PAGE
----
The code would make it impossible to apply existing norms not only in matters of marriage but also in the formation of priests, the priests argued. Thus, it would no longer be possible to adequately ensure that men with homosexual tendencies are not ordained.
Further, the Circle of Priests asked, “How could one still credibly require a candidate for the priesthood to commit himself ‘in the prescribed rite publicly before God and the Church’ to lifelong celibacy (canon 1037) if at the same time it is declared that his ‘relationship status’ is in fact taboo for Church leadership?”
Finally, it said, “If priests, deacons and lay employees who live in immoral heterosexual or homosexual relationships may no longer be called to account and, if there is no improvement, dismissed from Church ministry, a double standard is installed in two ways.”
On the one hand, the clergy group said, the Church would continue to adhere to traditional teaching in its preaching, but on the other, it would not demand it of its clergy and its laity.
With the code of conduct, priests and others involved in pastoral care would declare that “I refrain from any form of discrimination based on sexual orientation or identity” and “I recognize sexual rights as human rights, especially the right to sexual self-determination.”
The consistent application of the Church’s sexual morality is “perceived as discriminatory by parts of society,” wrote the Chur Circle of Priests. This is the case, for example, because the Church cannot bless homosexual relationships. The Church’s only concern is “to be able to act in accordance with its perennial doctrine, invoking the primary fundamental right of religious freedom recognized and guaranteed by the state.”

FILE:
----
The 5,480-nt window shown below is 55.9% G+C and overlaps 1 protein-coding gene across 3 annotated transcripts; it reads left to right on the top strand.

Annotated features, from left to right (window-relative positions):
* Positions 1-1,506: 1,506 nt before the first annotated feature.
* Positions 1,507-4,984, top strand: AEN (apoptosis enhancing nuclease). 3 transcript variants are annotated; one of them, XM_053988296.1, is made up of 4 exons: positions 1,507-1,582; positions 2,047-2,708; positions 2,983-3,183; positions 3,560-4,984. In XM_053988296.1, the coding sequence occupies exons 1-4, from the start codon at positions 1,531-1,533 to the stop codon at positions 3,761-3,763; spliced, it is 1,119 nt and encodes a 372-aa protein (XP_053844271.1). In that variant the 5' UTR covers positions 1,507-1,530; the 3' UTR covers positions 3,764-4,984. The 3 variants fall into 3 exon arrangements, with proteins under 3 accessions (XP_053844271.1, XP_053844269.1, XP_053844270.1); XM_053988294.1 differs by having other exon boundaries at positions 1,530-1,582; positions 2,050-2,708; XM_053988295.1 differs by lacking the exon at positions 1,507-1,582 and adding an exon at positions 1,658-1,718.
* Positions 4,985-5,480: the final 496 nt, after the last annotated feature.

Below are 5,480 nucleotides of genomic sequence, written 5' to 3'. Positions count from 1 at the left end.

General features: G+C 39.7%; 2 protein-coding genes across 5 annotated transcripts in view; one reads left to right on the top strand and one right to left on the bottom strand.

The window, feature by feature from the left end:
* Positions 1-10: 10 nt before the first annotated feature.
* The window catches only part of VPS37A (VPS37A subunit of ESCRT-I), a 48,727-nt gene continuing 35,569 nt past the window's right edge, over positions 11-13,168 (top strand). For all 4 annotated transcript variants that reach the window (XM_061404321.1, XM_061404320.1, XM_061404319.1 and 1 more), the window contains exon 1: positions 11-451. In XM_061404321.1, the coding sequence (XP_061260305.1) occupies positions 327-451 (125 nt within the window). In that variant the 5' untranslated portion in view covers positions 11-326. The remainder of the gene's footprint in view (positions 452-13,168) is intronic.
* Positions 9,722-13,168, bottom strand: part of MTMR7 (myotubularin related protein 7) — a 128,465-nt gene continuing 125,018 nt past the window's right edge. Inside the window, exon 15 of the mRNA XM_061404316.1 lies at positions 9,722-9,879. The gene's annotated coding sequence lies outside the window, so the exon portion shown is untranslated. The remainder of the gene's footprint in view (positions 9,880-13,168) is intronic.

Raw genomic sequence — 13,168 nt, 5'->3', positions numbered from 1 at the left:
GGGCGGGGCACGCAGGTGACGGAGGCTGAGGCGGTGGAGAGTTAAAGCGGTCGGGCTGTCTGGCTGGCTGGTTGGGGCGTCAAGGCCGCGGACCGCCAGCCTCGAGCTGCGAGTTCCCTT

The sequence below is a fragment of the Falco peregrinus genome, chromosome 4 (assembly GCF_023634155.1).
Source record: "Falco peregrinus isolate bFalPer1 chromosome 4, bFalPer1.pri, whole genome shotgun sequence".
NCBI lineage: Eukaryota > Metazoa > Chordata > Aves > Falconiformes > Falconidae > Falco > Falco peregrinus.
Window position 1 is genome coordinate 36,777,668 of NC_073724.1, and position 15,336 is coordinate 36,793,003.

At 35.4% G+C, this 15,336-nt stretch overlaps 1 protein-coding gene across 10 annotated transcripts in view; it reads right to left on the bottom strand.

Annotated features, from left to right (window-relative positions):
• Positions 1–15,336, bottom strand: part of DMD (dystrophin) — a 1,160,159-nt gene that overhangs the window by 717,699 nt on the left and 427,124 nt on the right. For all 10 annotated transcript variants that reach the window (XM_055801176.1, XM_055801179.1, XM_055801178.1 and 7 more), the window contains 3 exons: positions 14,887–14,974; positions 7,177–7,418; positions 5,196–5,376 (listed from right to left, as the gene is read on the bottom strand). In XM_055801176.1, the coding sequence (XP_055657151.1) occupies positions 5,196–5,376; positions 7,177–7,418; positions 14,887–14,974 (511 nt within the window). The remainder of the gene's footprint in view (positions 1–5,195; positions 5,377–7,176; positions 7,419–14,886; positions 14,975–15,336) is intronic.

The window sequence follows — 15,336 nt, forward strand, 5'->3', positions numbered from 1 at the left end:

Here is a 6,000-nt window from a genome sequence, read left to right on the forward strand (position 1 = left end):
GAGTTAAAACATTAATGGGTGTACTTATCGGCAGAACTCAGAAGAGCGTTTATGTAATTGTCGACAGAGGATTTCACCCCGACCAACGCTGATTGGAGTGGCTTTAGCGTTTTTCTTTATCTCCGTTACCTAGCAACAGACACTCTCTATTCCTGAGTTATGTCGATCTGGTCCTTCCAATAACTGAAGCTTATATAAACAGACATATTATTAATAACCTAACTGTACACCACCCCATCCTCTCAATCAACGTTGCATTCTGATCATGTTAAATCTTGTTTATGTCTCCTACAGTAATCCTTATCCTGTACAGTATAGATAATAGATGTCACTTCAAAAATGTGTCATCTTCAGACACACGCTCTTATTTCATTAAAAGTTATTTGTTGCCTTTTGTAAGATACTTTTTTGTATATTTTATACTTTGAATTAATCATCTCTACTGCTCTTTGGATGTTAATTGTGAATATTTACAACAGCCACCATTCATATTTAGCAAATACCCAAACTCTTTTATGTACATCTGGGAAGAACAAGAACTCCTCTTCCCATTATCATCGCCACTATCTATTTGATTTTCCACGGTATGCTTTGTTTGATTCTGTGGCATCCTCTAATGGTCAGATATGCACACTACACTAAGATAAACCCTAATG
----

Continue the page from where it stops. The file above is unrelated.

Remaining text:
The code’s statement on human rights is “open to various interpretations” but ultimately to be rejected because, for example, abortion is often characterized as a human right and part of sexual self-determination, the priests explained.
Beyond Bishop Bonnemain’s comment that the code is binding, the text itself does not seem to rule out labor law consequences. Thus, he stated, “A refusal to sign shows massive quality deficits in the ability to reflect, since the person tends to make sweeping judgments or does not sufficiently share the concern for prevention. Further cooperation is not advisable.”
“In existing employment relationships, the code of conduct is signed at the latest at the annual [staff meeting],” the code continued.
Switzerland, officially known as the Swiss Confederation, is a landlocked Central European nation of around 8.6 million people, 37% of whom are Catholic. The country is a federal republic composed of 26 cantons.
In Switzerland, priests, as well as full-time Church employees, are generally employed by public law cantonal bodies financed by church taxes. The dioceses, as ecclesiastical structures, report directly to Rome but are financially responsible for only a few employees.
(Story continues below)
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The Chur Circle of Priests said: “We asked the diocesan bishop in the run-up to the publication of the code of conduct not to sign it. Since he has published and signed it in the meantime, we now publicly ask him, on our part, to withdraw his signature from the code of conduct and thereby heal the conflict of conscience he has caused for many of his employees.”
Otherwise, the clerics said, they would themselves “draw up a code of conduct in the service of assault prevention that is in harmony with Church teaching and which we are prepared to sign.”